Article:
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How to ensure IoT delivers value

Johannesburg, 07 Mar 2024
Tiaan Coetsee, Co-Founder and MD at IoTdc.
Tiaan Coetsee, Co-Founder and MD at IoTdc.

The internet of things (IoT) can deliver massive value – improving savings and processes, enhancing safety and maintenance, and much more. But businesses are starting to realise that IoT only delivers the expected value when projects are approached strategically – not tactically.

In this context, deploying IoT strategically refers to a comprehensive, long-term approach to IoT implementation. A strategic IoT project involves careful planning, alignment with overall business goals and a focus on delivering sustained value over time. It emphasises the need for a deep understanding of current business processes, potential improvements and the integration of IoT into the broader organisational strategy.

Deploying IoT tactically is a more immediate, short-term and possibly isolated approach to deploying IoT. Tactical IoT projects may target specific processes to achieve quick wins or address immediate needs. However, the text suggests that relying solely on tactical deployments without considering the broader strategic context may lead to unrealised potential and challenges in delivering long-term value.

IoT hurdles

We commonly see several hurdles in the way of achieving full IoT value.

  • Considering the broader organisational context

These include responsibility and resources allocated to the IoT ecosystem, misalignment between the business strategy and the IoT implementation, and unrealistic expectations around exactly what IoT can do for the business. In the early hype phase around IoT, we saw many claims that IoT would guarantee savings, for example. As the industry continues to mature, it’s becoming clear that you cannot guarantee anything without understanding the business processes and the unique environment it operates in. Success for one customer doesn’t always mean you’ll get the same result for another customer in the same sector.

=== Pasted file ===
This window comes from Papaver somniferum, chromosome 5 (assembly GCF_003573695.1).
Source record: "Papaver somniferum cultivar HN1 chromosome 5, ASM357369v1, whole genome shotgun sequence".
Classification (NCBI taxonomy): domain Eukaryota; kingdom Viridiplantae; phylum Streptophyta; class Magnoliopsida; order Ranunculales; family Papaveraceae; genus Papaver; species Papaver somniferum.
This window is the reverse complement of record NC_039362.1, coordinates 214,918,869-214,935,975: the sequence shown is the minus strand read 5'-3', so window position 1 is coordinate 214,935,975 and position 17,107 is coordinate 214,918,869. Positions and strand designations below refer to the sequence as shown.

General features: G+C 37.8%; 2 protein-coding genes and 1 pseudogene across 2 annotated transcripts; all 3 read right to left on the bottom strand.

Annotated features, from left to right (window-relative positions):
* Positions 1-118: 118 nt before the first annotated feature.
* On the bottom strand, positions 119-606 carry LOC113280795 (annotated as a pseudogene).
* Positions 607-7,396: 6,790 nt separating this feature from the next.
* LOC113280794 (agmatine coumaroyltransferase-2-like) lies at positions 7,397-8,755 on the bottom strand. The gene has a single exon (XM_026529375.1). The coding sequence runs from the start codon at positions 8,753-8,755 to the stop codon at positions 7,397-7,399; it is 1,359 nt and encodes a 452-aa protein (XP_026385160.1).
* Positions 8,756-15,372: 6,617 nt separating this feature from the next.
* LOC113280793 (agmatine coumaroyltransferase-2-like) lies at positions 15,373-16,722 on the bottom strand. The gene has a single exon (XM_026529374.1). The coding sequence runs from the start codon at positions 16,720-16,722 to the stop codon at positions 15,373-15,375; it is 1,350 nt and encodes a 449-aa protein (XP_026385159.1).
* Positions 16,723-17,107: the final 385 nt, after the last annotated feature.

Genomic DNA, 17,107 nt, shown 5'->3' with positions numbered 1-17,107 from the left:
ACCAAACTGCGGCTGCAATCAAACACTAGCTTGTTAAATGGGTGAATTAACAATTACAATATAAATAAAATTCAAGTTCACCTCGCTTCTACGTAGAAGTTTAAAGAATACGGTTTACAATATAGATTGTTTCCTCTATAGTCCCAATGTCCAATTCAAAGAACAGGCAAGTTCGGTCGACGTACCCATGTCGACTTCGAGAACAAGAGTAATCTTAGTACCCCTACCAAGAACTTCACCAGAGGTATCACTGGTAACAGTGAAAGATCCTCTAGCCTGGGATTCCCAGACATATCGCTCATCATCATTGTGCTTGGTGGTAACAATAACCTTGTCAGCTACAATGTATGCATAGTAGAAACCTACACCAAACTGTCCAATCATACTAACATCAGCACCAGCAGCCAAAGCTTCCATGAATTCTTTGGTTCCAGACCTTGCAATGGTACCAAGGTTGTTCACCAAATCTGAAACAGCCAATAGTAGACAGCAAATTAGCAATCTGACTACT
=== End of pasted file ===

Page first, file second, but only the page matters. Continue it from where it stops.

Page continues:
• IT and OT collaboration

A major IoT hurdle preventing businesses from deploying IoT projects successfully is confusion and or conflict between what IT wants to achieve and what operational technology (OT) heads are responsible for. As IT and OT converge, it often occurs that OT heads determine the strategic imperative behind the IoT initiative, go to procurement and start implementation. But at this stage, when IT, security and governance come aboard, the process may be delayed or must start over. Collaboration between IT and OT teams is vital, as their convergence is common in IoT projects. Involving all relevant stakeholders from the outset helps avoid delays.

  • Responsibility and resources

Another hurdle we see is resourcing: in many cases, because IoT is still a fairly new subset of technology, IoT may be given to just one person (or a handful of people) who is already filling another role, to deploy and manage projects across the whole business. Implementations and securing buy-in are challenging, so deployment teams need to be properly resourced.